Alcohol goes well with a lot of different mixers. Unfortunately, alcohol does not mix with sleep. A common misconception is that alcohol makes a great nightcap. A little something to help you fall asleep at night. While in very small doses that might be true, for the most part alcohol really lowers your overall quality of sleep. Stick around to learn why it is often believed that alcohol helps you sleep, as well as all the many reasons why alcohol and sleep don’t mix.
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Why Do People Believe Alcohol Helps Them Sleep?
There are many reasons why it is commonly believed that alcohol helps you sleep. When you have a small amount of alcohol, it often does a great job at relieving stress. There can be a wave of calm as it lower inhibitions and calms nerves and stress after a long day. By lowering stress and anxiety, and with the natural calming affects of alcohol can indeed help you to get to sleep.
However, this can easily go downhill fast if your are not careful. Even as little as two drinks can tip you over from a little help falling asleep to lowering your sleep quality. Especially as your inhibitions lower your ability to regulate and properly analyze your level of intoxication.
How Does Alcohol Ruin Sleep Quality?
For many, the real question is how does alcohol ruin your sleep? This is a multifaceted answer which we will divide into sections below. A lot of the times when we wake up for only a few seconds to shift, roll over, or what have you we do not remember it. Also we believe that a deep sleep = good quality sleep when that is not always the case. Keep reading to get all the details on what actually happens when you drink and head off to sleep and why you could be lowering your sleep quality without even realizing it.
Alcohol Blocks REM Sleep
Even though alcohol may feel like it is giving you deep and restful sleep. It is not. One drink too many and the alcohol could actually keep you from getting a full REM cycle.
REM cycles are required in order to get all of the rest and recovery that our minds and bodies need in order to get truly great rest. To wake up feeling refreshed and recharged, REM sleep is required.
After drinking alcohol you typically remain in the lighter phases of sleep. Which is not when your body does a lot of work for our minds, immune system, even recovery from workouts and more. Which is why getting a full cycle of REM sleep is so vital.
Poor Temperature Regulation:
When you first think of sleep disruptions with alcohol you may think of nausea or “the spins”. We will touch on those later in the article. However, even a smaller amount of alcohol can cause something else that can be just as disruptive to your sleep. This is a lack of temperature regulation.
Alcohol makes it very difficult for your body to regulate your internal body temperature. This can make it very difficult and uncomfortable to get to sleep. This often feels like you have a fever, you are shivering and sweating. Or you continuously go back and forth between feeling freezing cold to burning hot as your body desperately tries to find a balance.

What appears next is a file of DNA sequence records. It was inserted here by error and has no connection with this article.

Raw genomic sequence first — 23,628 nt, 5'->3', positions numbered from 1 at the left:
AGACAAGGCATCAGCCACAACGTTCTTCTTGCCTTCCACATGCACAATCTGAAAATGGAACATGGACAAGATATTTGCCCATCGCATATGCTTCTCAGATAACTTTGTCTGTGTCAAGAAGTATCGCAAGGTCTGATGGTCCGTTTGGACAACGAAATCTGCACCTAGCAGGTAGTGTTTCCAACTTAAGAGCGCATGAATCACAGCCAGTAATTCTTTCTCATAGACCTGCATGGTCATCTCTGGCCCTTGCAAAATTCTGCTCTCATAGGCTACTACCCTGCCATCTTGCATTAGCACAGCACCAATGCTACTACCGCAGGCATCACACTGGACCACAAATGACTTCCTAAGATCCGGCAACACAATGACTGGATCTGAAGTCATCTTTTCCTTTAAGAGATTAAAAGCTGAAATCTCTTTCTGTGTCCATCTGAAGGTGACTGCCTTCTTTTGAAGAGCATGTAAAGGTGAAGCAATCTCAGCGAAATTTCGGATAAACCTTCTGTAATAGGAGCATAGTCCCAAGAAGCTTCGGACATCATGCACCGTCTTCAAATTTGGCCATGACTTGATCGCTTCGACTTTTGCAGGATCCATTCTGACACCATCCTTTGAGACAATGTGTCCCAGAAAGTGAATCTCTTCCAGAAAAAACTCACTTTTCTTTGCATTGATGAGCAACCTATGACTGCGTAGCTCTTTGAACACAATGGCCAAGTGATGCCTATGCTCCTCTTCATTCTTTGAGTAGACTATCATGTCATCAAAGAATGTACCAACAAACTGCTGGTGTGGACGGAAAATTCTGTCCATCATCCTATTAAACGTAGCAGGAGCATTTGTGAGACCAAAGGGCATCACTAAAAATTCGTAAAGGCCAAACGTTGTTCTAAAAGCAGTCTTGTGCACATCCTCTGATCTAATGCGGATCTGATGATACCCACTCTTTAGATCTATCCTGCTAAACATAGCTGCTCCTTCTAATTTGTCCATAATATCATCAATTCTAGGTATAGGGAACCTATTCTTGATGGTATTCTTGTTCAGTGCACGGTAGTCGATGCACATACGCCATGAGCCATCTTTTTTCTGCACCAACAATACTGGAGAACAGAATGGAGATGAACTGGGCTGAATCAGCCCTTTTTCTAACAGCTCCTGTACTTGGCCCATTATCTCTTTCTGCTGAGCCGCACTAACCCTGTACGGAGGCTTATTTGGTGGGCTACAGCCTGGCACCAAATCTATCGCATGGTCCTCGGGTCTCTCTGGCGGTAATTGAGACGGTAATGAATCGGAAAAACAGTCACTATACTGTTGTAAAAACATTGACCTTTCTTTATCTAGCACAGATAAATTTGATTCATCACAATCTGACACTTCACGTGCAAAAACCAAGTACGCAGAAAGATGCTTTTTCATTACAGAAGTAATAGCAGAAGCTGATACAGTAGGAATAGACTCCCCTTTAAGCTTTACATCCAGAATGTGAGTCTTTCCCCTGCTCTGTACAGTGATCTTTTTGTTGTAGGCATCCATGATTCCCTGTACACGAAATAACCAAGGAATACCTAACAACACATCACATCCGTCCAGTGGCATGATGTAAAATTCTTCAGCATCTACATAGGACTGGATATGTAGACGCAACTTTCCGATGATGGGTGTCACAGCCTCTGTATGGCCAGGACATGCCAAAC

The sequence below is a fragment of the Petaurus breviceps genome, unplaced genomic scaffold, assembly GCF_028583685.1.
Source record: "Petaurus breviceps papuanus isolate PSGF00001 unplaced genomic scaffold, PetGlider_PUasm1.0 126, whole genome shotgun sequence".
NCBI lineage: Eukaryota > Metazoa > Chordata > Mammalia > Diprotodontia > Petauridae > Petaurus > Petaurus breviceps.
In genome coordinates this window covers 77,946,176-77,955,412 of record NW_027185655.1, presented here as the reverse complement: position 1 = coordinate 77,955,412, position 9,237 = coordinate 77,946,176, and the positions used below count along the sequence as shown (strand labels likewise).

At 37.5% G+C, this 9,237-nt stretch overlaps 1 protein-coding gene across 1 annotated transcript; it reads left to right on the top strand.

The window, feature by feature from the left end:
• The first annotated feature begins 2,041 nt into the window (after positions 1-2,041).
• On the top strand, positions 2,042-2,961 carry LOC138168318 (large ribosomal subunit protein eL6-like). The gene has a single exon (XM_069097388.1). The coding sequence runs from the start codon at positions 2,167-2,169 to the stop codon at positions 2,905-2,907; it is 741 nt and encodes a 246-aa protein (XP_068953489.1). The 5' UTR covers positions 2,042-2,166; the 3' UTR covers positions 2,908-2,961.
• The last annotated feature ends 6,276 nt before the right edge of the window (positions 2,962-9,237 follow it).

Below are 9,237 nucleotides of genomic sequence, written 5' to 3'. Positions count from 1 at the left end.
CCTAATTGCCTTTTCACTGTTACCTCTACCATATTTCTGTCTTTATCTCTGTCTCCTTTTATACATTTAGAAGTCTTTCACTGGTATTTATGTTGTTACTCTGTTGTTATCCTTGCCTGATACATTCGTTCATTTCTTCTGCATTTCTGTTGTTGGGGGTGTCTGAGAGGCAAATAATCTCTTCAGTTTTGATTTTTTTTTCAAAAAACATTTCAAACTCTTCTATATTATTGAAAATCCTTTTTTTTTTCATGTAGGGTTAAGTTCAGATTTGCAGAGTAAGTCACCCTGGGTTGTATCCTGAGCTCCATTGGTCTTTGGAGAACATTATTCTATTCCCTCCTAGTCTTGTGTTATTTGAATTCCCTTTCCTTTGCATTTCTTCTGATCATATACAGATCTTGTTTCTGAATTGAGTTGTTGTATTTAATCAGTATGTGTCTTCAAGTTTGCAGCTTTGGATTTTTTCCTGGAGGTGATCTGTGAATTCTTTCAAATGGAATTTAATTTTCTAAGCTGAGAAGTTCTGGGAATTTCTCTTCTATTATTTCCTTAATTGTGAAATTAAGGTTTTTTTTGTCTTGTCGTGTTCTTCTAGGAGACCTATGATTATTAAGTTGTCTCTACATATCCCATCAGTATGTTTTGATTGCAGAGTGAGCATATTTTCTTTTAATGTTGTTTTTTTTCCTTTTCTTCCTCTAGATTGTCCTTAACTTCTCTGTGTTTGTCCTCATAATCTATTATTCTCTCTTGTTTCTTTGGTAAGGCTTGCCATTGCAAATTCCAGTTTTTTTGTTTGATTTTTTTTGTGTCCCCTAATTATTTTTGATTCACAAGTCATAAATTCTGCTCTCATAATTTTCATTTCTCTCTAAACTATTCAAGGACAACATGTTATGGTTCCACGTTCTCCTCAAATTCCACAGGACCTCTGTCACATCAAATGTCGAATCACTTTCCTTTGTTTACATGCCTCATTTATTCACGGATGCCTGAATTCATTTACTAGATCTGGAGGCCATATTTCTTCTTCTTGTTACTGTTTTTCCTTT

Regularly your body tries to keep your internal temperature around 97.7 – 99.5 °F. Alcohol causes your blood vessels to dilate and move blood toward the surface of your skin causing you to flush and for your skin to feel warm. This is in an attempt to cool off your internal organs. However, it causes a sensation of having a fever. Which can make it incredibly difficult to sleep when you are sweating and shivering the night away.
Alcohol Disrupts Your Circadian Rhythm
Your circadian rhythm is your internal clock. Typically, your internal clock takes signals and cues in order to regulate your natural urges to eat, sleep, be active and so on. Even the sun plays a part in keeping your circadian rhythm regulated.
When you drink alcohol it can actually throw off your circadian rhythm. This not only could throw off your sleep the night your go out drinking.
It can also throw off your sleep schedule for several days until you get back into your usual routine. Which is yet another reason to stay on a consistent sleep schedule and skip drinking alcohol. Or if you do choose to drink alcohol, to limit it to only one or two drinks. Especially before bed.
Learn more about circadian typologies in our post: Chronotypes: Your Circadian Typology
Frequent Bathroom Trips
As you may already know, alcohol is a natural diuretic. Which simply means that is makes you use the restroom very often. This can also cause you to quickly become dehydrated. The frequent need to use the restroom may even cause your to have to get up and use the restroom many times throughout the night. Which makes it hard to get a good night of rest.
This gets even worse the more you have had to drink and can lead to nausea, vomiting, and diarrhea. Even when you are not actively vomiting, the feeling of being nauseous is extremely uncomfortable and makes it incredibly difficult to fall asleep.
When you get to this point of drinking, your night is pretty much ruined. Making sure your limit the amount of alcohol you drink, only drink with food in your system, and getting plenty of water will help prevent this from happening.
Dizziness & Spinning Sensation
Alcohol can be disorienting in general. However, if you have had one too many you may experience some dizziness. We like to refer to this as “the spins”. Where it feels as if the world around you is turning or spinning while you are remaining still.
This sensation of dizziness can increase whenever you close your eyes. Making it rather disorienting to try and fall asleep. Especially when it feels like you are laying on a tilt-a-whirl every time you rest your eyes. Mix this in with nausea and you are going to find it very difficult to get to sleep.